In his memoirs, Gore Vidal tells of the time when Graham Greene, in a conversation about discretion and privacy, accused him of a disgraceful gaucherie—that the intellectual novelist seemed to actually enjoy appearing on television. “I said I liked to talk publicly about politics,” Vidal writes. “And street corners were no longer desirable venues.”
These days, of course, writers don’t have to appear on television to satisfy their desire for street-corner sermonizing: they can talk about politics, or anything else they like, on Twitter. Though lately this too has seemed a sort of faux pas among serious people.
Over the past few weeks, debate about the value of the micro-blogging platform arose across the internet, as various reporters and critics, as well as pundits and politicians, grappled with the question of whether Twitter was doing them more harm than good. It was a continuation of an argument that’s been dragging on since January, the latest flare-up of a conflict nearly as old as the site.
The most recent round started with a polite call for journalists to quit Twitter. At the beginning of the year, Farhad Manjoo, an opinion columnist with the New York Times, cautioned that “every day the media’s favourite social network tugs journalists deeper into the rip currents of tribal melodrama,” warning that an immersion in a cesspool of “hot takes” and viral assertions was indeed “short-circuiting our better instincts in favour of mob- and bot-driven groupthink.”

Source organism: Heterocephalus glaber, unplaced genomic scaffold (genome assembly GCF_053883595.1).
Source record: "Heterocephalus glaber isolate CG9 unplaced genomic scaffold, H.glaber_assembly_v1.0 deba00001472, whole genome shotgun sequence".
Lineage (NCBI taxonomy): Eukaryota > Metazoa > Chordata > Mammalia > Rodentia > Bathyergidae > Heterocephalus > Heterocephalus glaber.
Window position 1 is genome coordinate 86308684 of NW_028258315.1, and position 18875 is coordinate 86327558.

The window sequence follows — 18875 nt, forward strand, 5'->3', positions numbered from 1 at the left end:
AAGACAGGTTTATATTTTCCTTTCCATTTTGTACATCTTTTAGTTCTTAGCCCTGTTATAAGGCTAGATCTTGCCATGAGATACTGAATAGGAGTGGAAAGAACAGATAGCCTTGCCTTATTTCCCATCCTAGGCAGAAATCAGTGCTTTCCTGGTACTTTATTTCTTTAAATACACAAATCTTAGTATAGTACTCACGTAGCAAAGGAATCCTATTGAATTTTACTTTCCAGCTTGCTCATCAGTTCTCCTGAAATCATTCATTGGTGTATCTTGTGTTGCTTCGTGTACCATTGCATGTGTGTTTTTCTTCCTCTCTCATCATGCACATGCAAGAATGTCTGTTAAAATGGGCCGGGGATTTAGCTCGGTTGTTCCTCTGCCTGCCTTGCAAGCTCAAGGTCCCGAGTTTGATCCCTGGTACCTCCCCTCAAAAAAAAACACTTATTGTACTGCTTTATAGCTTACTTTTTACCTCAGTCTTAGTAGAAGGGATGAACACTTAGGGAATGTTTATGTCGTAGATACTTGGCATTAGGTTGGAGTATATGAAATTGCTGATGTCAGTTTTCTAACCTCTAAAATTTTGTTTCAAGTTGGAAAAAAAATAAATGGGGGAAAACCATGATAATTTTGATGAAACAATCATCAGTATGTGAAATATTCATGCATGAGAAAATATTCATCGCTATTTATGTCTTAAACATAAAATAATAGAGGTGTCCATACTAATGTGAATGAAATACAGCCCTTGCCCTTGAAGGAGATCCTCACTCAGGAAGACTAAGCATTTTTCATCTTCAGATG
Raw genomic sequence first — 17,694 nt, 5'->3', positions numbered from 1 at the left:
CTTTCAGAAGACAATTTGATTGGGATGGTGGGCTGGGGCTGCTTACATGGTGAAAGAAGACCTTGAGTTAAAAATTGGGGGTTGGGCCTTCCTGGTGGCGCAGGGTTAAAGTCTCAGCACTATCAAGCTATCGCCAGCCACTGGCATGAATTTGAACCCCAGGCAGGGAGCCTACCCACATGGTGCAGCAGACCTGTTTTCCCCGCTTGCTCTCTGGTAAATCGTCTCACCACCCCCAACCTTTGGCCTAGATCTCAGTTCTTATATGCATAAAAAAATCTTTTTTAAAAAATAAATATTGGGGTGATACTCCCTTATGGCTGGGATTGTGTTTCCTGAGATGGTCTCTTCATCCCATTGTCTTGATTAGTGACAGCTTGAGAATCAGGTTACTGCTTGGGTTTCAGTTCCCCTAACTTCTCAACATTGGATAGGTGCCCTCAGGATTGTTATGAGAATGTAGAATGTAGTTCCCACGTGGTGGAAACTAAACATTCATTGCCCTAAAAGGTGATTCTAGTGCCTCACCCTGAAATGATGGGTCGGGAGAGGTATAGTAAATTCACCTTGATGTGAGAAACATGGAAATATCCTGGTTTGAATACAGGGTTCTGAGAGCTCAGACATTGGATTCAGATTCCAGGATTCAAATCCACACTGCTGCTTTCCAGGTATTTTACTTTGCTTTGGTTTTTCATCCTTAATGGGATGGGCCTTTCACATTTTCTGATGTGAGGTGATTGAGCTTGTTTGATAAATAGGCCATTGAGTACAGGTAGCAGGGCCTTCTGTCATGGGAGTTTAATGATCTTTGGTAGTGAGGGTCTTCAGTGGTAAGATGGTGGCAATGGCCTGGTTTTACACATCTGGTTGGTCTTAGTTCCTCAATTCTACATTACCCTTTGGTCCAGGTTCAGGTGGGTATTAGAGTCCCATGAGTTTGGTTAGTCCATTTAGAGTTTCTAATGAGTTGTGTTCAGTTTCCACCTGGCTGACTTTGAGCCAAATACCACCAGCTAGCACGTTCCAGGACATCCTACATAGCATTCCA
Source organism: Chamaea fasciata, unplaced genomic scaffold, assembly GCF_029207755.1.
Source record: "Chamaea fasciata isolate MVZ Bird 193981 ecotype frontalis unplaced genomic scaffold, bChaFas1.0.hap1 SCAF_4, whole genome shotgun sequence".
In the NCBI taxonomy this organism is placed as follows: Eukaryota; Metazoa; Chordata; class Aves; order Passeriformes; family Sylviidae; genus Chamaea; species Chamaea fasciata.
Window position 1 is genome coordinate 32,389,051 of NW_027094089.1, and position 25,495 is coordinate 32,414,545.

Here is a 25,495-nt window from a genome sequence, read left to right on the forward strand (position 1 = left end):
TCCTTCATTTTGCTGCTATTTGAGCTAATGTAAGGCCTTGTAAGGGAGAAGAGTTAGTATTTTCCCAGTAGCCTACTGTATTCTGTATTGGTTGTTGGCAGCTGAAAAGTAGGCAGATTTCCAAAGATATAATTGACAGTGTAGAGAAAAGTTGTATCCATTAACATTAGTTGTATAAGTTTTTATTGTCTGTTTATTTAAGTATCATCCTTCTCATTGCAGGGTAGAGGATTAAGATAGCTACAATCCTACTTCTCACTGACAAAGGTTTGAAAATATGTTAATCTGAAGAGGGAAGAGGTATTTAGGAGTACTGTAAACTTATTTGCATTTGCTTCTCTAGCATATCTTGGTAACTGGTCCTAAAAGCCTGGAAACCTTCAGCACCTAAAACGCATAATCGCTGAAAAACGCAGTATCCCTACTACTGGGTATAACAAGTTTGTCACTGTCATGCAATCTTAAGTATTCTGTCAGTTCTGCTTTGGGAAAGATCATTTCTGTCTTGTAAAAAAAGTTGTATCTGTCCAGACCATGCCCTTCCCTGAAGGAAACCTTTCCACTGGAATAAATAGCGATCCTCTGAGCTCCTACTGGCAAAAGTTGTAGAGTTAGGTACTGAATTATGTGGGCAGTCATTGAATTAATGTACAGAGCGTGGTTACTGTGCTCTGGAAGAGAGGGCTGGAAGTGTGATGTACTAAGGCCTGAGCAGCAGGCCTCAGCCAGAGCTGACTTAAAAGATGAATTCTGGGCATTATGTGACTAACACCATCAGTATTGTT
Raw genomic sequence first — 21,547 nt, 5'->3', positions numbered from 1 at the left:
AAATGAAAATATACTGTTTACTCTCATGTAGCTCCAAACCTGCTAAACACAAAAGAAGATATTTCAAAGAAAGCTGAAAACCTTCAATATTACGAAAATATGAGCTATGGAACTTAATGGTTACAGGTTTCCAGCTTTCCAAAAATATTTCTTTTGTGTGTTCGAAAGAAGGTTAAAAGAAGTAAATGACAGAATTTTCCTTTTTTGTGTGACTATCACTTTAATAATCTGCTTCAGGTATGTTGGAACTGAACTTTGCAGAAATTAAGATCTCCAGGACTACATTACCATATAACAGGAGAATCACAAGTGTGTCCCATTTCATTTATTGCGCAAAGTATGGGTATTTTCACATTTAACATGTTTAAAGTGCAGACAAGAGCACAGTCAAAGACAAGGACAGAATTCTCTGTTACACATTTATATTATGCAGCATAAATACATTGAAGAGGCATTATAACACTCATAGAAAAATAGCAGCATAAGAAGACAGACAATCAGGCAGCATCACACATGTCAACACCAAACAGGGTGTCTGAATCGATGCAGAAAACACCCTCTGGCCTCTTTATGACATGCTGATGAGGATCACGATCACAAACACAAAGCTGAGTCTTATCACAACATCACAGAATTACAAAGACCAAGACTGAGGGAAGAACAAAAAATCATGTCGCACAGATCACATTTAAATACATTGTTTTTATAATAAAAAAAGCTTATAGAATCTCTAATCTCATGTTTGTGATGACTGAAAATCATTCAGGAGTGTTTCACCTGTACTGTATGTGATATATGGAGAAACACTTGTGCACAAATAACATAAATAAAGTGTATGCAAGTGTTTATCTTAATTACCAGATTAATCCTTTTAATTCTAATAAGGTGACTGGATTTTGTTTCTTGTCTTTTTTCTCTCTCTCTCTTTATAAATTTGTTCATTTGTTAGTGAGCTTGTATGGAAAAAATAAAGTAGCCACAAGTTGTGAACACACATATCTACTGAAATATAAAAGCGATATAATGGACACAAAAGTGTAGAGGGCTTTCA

He exhorted his colleagues: “It’s time we journalists all considered disengaging from the daily rhythms of Twitter, the world’s most damaging social network.”
A few months later, Yascha Mounk, writing in The Atlantic, called for journalists and politicians to not simply use Twitter less, but stop paying it any mind. While maintaining a Twitter account, she writes, “has become part of the job description for some of the most influential people in the country,” the truth is that it’s “not representative in the slightest” of the real, ordinary people who read newspapers, decide elections, and generally live their lives away from the petty vicissitudes of the timeline.